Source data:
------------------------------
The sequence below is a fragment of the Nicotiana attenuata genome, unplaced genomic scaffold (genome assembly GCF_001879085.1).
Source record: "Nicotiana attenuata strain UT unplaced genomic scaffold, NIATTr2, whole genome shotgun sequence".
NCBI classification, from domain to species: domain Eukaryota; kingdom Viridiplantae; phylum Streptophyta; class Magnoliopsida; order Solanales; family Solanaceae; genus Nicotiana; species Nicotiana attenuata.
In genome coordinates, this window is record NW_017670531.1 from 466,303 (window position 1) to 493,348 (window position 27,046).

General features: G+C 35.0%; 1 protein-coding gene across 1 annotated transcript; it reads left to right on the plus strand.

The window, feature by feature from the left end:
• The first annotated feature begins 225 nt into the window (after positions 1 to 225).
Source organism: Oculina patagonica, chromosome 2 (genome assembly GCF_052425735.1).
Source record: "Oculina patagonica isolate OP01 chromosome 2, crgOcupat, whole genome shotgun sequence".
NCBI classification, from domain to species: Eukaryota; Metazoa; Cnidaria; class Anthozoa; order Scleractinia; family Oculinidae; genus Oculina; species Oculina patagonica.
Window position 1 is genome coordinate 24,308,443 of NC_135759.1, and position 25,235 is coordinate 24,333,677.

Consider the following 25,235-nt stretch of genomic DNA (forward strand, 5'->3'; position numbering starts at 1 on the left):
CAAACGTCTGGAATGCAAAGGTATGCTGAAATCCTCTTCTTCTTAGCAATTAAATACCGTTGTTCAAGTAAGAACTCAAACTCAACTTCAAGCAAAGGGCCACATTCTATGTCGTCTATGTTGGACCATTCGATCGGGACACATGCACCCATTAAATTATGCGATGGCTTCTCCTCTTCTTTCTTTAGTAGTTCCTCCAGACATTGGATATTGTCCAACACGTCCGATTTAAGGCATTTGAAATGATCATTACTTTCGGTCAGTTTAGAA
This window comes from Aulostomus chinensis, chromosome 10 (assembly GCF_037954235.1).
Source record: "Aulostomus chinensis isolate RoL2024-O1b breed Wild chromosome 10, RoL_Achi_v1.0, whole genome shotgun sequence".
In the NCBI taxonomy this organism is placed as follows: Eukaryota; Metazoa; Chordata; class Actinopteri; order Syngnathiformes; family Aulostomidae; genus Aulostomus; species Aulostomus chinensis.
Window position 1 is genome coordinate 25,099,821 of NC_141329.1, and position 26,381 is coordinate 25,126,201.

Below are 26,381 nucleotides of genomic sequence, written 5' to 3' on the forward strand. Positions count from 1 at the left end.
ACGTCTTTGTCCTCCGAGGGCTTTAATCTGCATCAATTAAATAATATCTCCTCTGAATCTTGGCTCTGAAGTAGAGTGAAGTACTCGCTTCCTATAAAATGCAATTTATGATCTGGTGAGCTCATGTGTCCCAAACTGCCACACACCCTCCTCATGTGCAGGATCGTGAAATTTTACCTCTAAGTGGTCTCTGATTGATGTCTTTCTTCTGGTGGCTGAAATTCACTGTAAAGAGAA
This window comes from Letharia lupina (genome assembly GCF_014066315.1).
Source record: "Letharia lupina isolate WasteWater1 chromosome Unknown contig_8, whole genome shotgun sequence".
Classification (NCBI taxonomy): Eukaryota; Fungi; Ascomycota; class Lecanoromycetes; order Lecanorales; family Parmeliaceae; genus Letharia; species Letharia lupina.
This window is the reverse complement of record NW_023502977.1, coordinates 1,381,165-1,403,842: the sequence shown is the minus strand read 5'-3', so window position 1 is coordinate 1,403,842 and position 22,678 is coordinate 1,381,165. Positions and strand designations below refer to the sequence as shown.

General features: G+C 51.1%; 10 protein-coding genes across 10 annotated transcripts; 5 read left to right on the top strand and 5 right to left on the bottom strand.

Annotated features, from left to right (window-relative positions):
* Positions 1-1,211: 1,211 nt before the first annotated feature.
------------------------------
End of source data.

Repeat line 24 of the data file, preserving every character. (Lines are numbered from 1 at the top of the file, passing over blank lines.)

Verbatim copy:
General features: G+C 51.1%; 10 protein-coding genes across 10 annotated transcripts; 5 read left to right on the top strand and 5 right to left on the bottom strand.